Tri-Rail’s missing links downtown

Posted on December 15, 2015

Written by Catherine Lackner

Though for the past few months Tri-Rail’s planned link into downtown Miami has sat on a side track waiting for $17 million from the Florida Department of Transportation to come through, transportation officials are confident the project will reach fruition.

There are actually two missing links, said Jack Stephens, executive director of the South Florida Regional Transportation Authority, which operates the commuter line. One is the state’s payment of the capital it has pledged to fund the link from Little River into downtown Miami. “There’s been no movement in regards to this. It’s not a yes and it’s not a no,” Mr. Stephens said.

The other is the state’s agreement to indemnify All Aboard Florida, a unit of Florida East Coast Industries, which will operate passenger train service from Miami to Orlando. All Aboard Florida will own the station in downtown Miami that will be Tri-Rail’s southern terminus, though the public will own the Tri-Rail portion of the station.

The Florida Legislature, along with the governor, must approve a change to legislation that will pave the way for All Aboard Florida to obtain insurance, Mr. Stephens explained.

“According to the interpretation of the state’s legal team, [present law] does not cover or allowed to be covered a private inter-city commuter rail line. The language would have to be added. We built a tower of insurance coverage totaling $200 million, but the state would have to agree they would allow All Aboard Florida to be covered. Those are the last two significant pieces that have to be in place for the whole thing to fall together.”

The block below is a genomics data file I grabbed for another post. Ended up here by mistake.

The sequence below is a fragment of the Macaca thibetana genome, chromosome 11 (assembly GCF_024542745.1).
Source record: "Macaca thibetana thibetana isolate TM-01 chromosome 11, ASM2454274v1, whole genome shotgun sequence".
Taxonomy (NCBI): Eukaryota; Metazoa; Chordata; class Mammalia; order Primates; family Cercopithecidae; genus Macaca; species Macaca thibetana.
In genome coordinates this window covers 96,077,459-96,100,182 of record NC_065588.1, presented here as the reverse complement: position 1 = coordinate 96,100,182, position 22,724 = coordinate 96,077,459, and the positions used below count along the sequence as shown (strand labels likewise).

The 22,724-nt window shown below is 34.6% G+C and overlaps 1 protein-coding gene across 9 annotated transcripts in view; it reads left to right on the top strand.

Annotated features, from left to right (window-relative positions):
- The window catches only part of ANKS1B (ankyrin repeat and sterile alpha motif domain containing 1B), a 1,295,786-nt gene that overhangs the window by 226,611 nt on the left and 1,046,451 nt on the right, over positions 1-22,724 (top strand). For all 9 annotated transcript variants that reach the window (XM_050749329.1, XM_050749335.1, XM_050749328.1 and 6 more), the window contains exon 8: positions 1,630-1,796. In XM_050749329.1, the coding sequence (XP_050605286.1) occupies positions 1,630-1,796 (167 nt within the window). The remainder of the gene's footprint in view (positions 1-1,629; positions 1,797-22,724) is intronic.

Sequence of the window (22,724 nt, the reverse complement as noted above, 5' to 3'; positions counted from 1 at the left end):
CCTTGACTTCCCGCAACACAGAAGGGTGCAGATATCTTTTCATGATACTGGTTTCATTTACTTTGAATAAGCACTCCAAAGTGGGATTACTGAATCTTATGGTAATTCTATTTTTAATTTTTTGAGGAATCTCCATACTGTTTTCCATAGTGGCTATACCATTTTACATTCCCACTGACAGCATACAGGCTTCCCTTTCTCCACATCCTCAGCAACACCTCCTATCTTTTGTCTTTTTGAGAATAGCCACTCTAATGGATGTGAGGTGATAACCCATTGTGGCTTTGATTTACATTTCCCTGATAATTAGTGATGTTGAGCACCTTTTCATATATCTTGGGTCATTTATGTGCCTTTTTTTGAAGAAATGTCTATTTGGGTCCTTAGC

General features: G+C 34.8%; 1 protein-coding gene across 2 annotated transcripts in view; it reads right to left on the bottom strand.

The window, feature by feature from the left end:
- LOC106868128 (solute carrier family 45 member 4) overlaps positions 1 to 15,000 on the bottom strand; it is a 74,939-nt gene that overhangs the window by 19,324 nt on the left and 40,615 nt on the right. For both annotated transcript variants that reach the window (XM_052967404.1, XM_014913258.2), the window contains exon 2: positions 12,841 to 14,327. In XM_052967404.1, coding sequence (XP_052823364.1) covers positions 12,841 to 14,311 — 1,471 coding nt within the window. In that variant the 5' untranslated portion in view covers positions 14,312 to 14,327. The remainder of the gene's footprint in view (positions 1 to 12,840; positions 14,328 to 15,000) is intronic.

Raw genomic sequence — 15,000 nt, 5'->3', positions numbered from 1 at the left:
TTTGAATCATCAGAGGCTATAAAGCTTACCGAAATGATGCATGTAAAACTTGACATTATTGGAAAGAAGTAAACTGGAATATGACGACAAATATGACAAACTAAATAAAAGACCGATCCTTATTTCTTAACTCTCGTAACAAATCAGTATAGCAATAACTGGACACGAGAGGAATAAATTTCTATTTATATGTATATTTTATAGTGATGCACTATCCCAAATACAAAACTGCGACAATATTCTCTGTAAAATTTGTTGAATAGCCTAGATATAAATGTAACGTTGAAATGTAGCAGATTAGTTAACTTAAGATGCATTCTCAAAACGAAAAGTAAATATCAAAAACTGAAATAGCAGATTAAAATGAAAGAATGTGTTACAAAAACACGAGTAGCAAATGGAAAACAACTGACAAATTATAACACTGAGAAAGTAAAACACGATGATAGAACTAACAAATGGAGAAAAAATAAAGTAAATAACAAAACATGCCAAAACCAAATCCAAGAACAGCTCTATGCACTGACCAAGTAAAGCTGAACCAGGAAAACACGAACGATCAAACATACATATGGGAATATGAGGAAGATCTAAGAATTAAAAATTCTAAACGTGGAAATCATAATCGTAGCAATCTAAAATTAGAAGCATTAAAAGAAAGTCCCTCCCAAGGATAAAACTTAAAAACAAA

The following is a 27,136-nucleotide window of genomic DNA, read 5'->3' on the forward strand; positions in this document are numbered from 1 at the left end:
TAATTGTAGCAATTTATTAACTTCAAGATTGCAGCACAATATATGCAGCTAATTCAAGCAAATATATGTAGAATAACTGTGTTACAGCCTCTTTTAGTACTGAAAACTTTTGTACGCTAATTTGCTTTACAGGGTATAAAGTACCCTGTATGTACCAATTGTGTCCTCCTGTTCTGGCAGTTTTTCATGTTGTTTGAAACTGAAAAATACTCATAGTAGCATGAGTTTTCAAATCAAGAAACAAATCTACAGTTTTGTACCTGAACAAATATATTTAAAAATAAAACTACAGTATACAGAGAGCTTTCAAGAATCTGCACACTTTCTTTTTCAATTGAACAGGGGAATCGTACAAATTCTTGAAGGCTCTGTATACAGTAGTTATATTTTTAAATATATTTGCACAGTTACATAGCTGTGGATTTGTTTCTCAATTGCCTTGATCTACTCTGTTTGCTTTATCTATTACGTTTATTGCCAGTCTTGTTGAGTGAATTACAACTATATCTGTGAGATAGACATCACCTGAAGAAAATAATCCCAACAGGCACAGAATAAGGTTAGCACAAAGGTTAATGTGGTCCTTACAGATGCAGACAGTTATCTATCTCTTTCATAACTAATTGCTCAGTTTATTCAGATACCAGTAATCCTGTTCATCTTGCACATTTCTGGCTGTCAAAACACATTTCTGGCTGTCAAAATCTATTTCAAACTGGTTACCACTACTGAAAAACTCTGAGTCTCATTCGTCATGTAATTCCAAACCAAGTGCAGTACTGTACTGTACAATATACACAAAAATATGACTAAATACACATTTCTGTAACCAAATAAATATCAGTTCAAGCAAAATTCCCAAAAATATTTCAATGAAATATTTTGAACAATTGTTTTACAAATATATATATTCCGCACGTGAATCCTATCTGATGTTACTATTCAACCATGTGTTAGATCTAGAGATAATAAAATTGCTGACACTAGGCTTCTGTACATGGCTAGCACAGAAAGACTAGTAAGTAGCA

Florida East Coast Railway, which owns 351 miles of tracks from Jacksonville to the Florida Keys and runs freight trains on them, is indemnified but is a sister company of Florida East Coast Industries, he explained. Both are owned by Fortress Investment Group.

Together, the railway and real estate companies “are integral to the economic health of the state and very involved” in seeing that both the passenger and commuter train services run.

“A number of people see tremendous value in this, but All Aboard Florida is having to take the lead,” Mr. Stephens said. “They are the more significant player in the economies of Florida and South Florida. We’re good, but we are a small government agency. They’ve got a few more horses than we have.”

Once the insurance issue is untangled, the state transportation department will probably release its contribution, he said. ”I think both of them have to happen together.”

“The state transportation department has always been supportive of these types of investments,” said Charles Scurr, executive director of the Citizens’ Independent Transportation Trust, which administers the People’s Transportation Plan funded by the half-penny sales tax approved by voters in 2004. “This is a tremendous project that will transform the whole South Florida corridor, for a very minor investment on the part of FDOT.”

All of the local funding commitments for the $70 million project are in place.

According to a term sheet regional transportation authority directors approved last week, the Southeast Overtown/Park West Community Redevelopment Agency has pledged $17.6 million, Miami-Dade County $13.9 million (part of which will come from the transportation trust), the City of Miami $8 million, the regional transportation authority $5.4 million, a discretionary fund of the state transportation department $3.1 million (in addition to the $17 million), the Omni/Midtown Community Redevelopment Agency $3.8 million, Miami’s Downtown Development Authority $1.3 million, and the Bayfront Park Management Trust $250,000.

The term sheet is not binding now and is out for the agencies’ review. If no or only minor changes are made and the state transportation department approves, it will become binding, which Mr. Stephens said he hopes will happen in the first quarter of 2016.

If all goes as planned, he added, Tri-Rail trains could begin pulling into Miami Central Station sometime in 2017.

Click here to view original article